A Postmortem of the Most Famous Brain in Neuroscience History
Patient H.M.’s brain has been sliced and digitized, leading to new insights for scientists
On August 25, 1953, a 27-year-old Connecticut native named Henry Molaison underwent brain surgery to treat the seizures he chronically suffered from as a result of epilepsy. Hartford Hospital neurosurgeon William Beecher Scoville, who had previously determined the brain regions where Molaison's seizures originated, removed a fist-sized chunk of brain tissue that included parts of both his left and right medial temporal lobes.
When Molaison awoke after the surgery, his epilepsy was largely cured. But removing so much brain tissue—and, in particular, a structure called the hippocampus—led to an entirely new problem for H.M, as he'd soon be called in the scientific literature to protect his privacy.
From that moment on, he was unable to create memories of any new events, names, people, places or experiences. He also lost most of the memories he'd formed in the years leading up to surgery. In the most fundamental sense possible, H.M. lived entirely in the moment.
"At this moment, everything looks clear to me, but what happened just before?" he once said. "That’s what worries me. It’s like waking from a dream. I just don’t remember." Although he interacted with the same nurses and doctors day after day, each time he saw them he had no idea he'd ever met them before. He remained a perfectly intelligent, perceptive person, but was unable to hold down a job or live on his own. Without the connective tissue of long-term memory, his life was reduced to a series of incoherent, isolated moments.
Out of this tragic misfortune came an unintended benefit. For decades, neuroscientists closely studied H.M., making groundbreaking discoveries about memory formation based on his condition. He voluntarily participated in testing almost continually, and by the end, he was widely known as the most important patient in neuroscience history.
When he died in 2008, researchers led by Jacopo Annese of UC San Diego froze his brain in gelatin and cut it into 2,401 ultra-thin slices for further research. Now, in a paper published today in Nature Communications, they've announced the results of their analysis. By using the slices to create a 3D microscopically-detailed model of H.M.'s brain, they've identified a previously-unknown lesion caused by the surgery, a finding that could shed further light on the anatomical structures responsible for memory.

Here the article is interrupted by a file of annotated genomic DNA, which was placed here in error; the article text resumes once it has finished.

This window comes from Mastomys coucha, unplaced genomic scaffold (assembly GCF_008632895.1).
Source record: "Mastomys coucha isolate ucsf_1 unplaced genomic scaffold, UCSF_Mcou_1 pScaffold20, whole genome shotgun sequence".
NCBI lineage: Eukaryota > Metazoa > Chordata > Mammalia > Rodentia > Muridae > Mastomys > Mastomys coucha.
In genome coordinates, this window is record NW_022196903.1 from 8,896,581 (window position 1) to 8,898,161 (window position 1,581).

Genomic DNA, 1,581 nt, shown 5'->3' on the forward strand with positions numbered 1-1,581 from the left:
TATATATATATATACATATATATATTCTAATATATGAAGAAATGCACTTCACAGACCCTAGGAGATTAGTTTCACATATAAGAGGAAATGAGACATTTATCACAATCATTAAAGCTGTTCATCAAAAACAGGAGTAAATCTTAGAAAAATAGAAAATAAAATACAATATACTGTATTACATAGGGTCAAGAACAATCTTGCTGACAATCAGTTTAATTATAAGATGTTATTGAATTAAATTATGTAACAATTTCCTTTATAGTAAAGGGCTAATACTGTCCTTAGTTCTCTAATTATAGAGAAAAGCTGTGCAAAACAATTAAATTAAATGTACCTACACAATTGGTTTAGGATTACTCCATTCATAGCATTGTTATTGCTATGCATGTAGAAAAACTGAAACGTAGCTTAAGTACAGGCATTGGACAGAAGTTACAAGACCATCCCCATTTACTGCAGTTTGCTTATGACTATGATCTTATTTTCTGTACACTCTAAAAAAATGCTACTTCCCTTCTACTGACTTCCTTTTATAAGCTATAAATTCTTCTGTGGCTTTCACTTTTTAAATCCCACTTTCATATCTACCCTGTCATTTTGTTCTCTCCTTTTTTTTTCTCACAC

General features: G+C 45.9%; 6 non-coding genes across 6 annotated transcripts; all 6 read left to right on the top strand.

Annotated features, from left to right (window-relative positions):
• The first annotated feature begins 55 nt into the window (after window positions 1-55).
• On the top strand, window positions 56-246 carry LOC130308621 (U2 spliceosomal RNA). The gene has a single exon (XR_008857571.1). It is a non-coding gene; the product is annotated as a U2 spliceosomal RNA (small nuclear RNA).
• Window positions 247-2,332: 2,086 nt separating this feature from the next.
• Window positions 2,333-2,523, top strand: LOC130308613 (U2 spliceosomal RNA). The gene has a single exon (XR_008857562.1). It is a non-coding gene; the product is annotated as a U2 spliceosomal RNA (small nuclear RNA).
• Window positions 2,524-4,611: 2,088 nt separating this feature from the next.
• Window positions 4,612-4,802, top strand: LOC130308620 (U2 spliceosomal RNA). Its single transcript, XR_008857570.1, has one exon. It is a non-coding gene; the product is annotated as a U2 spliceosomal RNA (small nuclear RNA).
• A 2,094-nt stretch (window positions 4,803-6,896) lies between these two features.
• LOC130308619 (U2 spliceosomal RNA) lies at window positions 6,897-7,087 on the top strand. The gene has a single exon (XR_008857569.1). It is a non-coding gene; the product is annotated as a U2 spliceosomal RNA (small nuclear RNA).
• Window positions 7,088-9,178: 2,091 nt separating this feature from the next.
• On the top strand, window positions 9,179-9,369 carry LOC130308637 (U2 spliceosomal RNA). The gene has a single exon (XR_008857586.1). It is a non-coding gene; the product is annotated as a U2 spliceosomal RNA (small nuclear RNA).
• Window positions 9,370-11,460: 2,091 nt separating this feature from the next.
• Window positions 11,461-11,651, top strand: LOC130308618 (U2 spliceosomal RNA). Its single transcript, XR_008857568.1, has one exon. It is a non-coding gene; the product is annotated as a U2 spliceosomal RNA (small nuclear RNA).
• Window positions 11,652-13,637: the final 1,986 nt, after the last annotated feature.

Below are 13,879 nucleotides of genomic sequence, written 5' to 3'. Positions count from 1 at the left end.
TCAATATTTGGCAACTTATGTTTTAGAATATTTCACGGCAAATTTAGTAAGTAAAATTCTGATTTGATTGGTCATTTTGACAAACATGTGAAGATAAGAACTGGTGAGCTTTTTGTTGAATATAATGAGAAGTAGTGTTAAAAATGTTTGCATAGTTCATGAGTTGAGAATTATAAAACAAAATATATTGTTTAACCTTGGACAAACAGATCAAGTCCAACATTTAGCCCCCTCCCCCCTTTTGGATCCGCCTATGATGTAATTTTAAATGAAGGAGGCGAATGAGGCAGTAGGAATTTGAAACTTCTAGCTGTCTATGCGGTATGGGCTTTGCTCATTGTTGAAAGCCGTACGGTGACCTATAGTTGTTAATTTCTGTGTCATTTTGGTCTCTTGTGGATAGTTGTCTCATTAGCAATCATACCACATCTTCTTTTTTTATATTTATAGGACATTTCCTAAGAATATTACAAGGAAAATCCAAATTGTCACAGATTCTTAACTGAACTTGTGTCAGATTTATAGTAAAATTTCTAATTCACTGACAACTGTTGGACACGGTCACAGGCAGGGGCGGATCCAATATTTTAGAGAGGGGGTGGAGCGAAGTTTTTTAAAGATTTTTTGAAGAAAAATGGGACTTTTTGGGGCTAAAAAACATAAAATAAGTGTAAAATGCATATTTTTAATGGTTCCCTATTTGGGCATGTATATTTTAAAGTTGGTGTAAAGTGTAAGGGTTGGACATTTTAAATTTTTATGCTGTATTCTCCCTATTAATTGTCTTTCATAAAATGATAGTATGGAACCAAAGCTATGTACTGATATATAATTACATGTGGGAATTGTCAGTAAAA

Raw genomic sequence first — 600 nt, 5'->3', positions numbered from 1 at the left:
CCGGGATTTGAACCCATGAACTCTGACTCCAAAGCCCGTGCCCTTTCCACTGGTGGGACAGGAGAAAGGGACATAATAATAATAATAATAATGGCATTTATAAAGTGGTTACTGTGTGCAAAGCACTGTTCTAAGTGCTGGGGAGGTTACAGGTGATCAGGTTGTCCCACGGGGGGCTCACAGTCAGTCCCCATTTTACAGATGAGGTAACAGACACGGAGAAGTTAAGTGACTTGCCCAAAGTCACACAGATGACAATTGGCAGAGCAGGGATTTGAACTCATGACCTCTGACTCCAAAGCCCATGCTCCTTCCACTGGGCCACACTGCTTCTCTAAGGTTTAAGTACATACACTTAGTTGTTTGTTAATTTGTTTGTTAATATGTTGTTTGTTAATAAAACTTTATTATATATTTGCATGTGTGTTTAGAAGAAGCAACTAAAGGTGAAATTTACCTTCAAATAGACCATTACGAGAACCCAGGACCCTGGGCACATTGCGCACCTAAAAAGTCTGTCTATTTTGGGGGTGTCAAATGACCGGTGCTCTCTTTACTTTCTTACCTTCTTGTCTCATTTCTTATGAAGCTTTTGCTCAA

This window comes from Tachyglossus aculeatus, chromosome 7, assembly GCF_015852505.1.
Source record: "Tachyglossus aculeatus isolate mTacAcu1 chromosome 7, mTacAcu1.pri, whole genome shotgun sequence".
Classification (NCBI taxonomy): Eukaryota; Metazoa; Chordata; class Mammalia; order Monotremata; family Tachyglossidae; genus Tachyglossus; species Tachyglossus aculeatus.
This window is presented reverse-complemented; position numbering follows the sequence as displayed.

In the decades after H.M.'s surgery, researchers such as Brenda Milner and Suzanne Corkin studied H.M.'s memory limitations and used them to pioneer the nascent field of memory study. With records of the 1953 procedure, they were even able to link particular anatomical areas that H.M. was missing with memory functions.
Previously, many had believed that it was impossible to assign functions to physical stuctures in this way, but H.M.'s unique case opened up new possibilities. He was incapable of storing new information in his explicit memory—the type of memory that allows us to consciously remember experiences and pieces of new information—but could remember pieces of information over a very short time period (up to about 20 seconds), evidence that his short-term memory was somewhat intact. He could also learn and retain new skills, even if he didn't remember the actual act of learning them.
These fine distinctions led scientists to distinguish between procedural memory—the unconscious memory that allows us to perform motor activities, like driving—and explicit memory. Additionally, that H.M. couldn't form new explicit memories but had undamaged childhood memories highlighted the difference between memory encoding and memory retrieval (he could still perform the latter, but not the former). Perhaps most importantly, the fact that he was missing his hippocampus suggested that the structure was crucially involved in the encoding of long-term explicit memories, but wasn't necessary for short-term or procedural memory.
H.M.'s brain was imaged while he was alive using MRI and other techniques, but the new high-resolution model—created with data taken from photographs of the thousands of thin slices—has allowed the researchers to delve deeper into the brain's anatomy and make these sorts of observations on a finer scale.
They've discovered that some parts of the brain that were believed to have been left intact after the surgery were actually removed. The left orbitofrontal cortex, for instance, contained a small lesion, likely caused during the surgery. Additionally, they found that some portions of the left and right hippocampi were actually undamaged, a finding that could cause researchers to re-examine previous beliefs about the role of the hippocampus in different sorts of memory.
The UC San Diego team also plans to publish a free online "atlas" of the brain, made up of the high-resolution images taken of its slices, viewable on a zoomable Google Maps-like platform (one photo has already been published). Given that the original dissection of the brain was broadcast live on the web and attracted an estimated 400,000 viewers, it seems likely that in death, as well as life, H.M.'s extraordinary condition will captivate many.